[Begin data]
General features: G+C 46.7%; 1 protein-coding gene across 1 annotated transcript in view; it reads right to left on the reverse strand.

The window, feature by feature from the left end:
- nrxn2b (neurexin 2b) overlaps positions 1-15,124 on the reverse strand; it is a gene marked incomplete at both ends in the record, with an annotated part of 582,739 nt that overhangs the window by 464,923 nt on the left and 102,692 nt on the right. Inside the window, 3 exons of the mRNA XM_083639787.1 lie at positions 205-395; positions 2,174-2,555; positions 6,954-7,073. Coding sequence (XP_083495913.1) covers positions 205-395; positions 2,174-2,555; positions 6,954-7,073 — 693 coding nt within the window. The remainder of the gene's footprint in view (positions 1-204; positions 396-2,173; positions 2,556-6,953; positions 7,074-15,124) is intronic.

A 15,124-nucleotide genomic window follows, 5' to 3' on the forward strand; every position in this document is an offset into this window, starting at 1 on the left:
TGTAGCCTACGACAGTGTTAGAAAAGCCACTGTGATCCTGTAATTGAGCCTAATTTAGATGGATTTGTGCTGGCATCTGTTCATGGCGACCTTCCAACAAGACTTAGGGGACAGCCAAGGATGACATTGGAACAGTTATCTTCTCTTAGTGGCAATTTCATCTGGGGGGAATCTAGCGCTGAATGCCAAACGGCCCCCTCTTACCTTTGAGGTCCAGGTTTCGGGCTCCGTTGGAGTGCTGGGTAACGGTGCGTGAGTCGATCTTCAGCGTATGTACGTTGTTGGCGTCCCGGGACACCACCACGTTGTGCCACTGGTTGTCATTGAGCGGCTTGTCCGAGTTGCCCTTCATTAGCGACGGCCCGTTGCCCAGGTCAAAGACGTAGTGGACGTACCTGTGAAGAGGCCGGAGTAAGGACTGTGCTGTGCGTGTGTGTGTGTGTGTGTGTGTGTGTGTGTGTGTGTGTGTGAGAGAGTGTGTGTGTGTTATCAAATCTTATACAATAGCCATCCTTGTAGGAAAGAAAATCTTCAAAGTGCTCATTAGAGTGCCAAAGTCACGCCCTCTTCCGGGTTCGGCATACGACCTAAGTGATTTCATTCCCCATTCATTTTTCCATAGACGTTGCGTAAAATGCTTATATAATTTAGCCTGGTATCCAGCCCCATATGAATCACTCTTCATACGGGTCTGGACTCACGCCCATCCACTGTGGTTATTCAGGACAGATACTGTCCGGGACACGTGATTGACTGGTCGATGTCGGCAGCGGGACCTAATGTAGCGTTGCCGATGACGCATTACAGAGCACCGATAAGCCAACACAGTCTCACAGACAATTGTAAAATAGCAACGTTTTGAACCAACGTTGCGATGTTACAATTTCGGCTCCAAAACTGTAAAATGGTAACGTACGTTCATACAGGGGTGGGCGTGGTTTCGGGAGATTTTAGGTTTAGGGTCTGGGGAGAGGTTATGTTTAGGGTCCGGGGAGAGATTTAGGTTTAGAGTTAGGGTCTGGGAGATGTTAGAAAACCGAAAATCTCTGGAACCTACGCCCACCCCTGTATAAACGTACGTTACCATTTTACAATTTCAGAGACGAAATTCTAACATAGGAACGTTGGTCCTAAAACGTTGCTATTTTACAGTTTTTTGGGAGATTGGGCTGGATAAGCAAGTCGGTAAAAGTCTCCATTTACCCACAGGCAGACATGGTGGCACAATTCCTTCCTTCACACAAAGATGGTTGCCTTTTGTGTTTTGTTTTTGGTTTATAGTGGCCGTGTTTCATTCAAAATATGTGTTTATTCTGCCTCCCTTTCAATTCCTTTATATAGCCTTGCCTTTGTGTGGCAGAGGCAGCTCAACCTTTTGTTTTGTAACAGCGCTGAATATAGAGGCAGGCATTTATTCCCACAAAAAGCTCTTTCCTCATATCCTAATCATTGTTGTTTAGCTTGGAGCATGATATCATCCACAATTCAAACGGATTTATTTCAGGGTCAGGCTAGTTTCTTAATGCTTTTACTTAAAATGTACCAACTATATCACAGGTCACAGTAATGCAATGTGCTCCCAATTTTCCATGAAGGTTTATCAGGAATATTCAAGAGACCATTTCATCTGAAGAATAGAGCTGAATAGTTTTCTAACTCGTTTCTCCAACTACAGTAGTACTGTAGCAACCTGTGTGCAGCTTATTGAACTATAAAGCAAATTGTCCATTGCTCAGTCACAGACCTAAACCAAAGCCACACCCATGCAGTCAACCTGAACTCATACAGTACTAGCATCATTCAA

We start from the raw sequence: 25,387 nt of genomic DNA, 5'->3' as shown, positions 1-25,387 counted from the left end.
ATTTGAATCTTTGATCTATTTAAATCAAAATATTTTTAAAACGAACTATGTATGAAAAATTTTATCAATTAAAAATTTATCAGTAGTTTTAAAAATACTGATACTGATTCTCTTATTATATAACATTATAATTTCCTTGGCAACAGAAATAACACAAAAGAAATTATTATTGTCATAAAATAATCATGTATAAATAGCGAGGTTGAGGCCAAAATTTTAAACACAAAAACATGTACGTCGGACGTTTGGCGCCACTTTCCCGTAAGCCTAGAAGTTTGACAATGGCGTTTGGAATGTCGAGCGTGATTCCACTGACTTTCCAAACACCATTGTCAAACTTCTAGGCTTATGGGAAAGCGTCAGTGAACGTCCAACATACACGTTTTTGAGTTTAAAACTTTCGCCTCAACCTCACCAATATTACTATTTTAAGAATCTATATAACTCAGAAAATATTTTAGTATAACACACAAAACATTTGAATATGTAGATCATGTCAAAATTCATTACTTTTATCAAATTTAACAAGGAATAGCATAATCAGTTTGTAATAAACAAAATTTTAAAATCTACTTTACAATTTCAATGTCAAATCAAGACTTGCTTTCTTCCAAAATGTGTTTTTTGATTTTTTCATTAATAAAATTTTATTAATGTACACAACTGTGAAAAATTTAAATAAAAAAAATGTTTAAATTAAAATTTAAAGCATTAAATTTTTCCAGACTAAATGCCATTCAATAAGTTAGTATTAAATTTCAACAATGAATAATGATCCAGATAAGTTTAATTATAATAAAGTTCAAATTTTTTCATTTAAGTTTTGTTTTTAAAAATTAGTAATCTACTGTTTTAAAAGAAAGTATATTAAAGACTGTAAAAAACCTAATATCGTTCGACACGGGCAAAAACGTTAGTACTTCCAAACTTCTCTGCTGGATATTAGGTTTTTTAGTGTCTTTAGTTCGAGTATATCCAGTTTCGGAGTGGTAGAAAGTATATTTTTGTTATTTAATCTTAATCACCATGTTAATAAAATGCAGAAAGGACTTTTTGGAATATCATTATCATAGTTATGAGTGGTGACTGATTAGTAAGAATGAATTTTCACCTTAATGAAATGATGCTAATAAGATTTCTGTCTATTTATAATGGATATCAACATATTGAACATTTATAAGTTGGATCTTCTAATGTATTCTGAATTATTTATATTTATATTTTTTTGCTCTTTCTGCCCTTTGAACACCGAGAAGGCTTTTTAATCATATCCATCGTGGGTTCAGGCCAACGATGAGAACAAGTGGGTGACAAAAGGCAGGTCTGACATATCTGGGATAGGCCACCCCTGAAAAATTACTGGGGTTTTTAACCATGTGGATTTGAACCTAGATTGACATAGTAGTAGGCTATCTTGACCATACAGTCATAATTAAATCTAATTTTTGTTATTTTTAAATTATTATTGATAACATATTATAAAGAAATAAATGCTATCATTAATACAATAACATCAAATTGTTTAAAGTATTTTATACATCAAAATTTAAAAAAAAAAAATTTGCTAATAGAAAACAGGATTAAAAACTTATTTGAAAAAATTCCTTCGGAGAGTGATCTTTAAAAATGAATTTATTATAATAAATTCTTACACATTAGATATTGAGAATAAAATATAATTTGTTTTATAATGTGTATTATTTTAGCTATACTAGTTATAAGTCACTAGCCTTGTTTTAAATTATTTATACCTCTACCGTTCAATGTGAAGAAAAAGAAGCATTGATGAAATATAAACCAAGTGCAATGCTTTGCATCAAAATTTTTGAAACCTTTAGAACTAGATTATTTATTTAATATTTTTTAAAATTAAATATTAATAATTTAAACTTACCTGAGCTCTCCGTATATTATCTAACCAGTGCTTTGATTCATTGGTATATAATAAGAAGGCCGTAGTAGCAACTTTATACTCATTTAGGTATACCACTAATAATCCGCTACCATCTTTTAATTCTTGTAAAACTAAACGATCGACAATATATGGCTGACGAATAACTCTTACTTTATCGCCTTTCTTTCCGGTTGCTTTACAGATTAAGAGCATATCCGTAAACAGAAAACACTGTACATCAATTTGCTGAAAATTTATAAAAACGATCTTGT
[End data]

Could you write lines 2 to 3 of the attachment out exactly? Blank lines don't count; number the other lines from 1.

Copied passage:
The window, feature by feature from the left end:
- nrxn2b (neurexin 2b) overlaps positions 1-15,124 on the reverse strand; it is a gene marked incomplete at both ends in the record, with an annotated part of 582,739 nt that overhangs the window by 464,923 nt on the left and 102,692 nt on the right. Inside the window, 3 exons of the mRNA XM_083639787.1 lie at positions 205-395; positions 2,174-2,555; positions 6,954-7,073. Coding sequence (XP_083495913.1) covers positions 205-395; positions 2,174-2,555; positions 6,954-7,073 — 693 coding nt within the window. The remainder of the gene's footprint in view (positions 1-204; positions 396-2,173; positions 2,556-6,953; positions 7,074-15,124) is intronic.